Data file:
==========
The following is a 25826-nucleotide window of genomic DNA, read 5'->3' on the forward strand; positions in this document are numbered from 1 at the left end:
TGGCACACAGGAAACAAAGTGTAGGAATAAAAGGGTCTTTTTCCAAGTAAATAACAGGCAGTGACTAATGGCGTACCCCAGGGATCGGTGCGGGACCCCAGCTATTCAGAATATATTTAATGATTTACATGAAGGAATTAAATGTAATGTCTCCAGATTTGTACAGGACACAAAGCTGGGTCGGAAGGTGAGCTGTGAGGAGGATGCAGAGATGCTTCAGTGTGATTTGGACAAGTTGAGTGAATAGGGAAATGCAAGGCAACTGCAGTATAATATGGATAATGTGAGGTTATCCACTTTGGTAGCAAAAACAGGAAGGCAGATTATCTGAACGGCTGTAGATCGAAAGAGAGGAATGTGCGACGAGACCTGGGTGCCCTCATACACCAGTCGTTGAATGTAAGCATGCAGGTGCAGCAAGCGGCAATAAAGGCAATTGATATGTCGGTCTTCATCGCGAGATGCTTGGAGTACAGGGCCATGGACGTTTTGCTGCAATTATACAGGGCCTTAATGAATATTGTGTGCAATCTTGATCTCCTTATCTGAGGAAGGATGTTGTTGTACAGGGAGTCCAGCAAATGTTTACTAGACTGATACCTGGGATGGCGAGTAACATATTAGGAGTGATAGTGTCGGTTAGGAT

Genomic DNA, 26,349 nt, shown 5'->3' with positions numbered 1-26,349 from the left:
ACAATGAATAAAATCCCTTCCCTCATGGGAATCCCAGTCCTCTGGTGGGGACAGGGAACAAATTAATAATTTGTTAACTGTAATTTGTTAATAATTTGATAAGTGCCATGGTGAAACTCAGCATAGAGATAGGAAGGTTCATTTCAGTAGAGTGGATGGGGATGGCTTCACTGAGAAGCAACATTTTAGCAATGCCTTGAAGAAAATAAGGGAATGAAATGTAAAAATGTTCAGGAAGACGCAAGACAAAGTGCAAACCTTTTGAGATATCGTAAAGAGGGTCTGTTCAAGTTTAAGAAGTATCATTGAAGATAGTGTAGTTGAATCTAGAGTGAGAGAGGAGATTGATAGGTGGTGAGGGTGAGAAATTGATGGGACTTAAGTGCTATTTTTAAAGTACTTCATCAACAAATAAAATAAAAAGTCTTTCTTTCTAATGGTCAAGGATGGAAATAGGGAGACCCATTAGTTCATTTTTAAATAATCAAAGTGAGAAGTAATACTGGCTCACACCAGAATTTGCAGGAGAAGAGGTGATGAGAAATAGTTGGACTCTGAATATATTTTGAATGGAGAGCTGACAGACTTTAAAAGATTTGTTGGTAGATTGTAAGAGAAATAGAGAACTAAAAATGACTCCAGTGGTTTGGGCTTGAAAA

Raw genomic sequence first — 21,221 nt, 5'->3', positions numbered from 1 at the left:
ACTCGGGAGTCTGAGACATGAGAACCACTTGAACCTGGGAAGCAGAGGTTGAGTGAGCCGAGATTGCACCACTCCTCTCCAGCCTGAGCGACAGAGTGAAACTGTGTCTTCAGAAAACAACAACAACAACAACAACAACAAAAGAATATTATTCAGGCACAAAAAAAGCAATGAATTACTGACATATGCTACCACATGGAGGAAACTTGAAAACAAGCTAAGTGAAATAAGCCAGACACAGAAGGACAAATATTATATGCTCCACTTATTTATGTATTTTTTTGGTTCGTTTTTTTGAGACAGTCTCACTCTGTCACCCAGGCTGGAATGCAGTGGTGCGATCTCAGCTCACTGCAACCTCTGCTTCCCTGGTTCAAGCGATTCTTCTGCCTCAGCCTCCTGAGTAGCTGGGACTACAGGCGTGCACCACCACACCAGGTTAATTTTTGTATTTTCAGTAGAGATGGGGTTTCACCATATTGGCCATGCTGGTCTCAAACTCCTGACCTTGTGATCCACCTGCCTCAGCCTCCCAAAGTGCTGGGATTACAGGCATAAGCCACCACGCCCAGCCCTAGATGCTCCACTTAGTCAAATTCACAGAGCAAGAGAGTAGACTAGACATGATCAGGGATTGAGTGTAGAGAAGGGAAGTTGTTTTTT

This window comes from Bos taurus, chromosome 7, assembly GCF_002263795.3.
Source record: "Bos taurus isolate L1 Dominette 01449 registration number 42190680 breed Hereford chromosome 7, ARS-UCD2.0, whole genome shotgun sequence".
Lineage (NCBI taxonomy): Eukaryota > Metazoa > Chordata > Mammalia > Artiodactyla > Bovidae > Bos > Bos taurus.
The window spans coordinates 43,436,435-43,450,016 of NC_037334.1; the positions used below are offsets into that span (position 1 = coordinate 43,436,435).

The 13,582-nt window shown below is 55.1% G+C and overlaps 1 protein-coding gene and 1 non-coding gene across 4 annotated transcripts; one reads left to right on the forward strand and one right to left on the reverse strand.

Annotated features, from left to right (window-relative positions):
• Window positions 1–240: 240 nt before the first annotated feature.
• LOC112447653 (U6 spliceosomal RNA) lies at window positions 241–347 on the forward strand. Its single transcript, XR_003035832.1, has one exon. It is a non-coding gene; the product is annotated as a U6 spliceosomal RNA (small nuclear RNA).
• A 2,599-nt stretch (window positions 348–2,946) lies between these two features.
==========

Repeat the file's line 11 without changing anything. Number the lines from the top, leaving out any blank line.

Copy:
The 13,582-nt window shown below is 55.1% G+C and overlaps 1 protein-coding gene and 1 non-coding gene across 4 annotated transcripts; one reads left to right on the forward strand and one right to left on the reverse strand.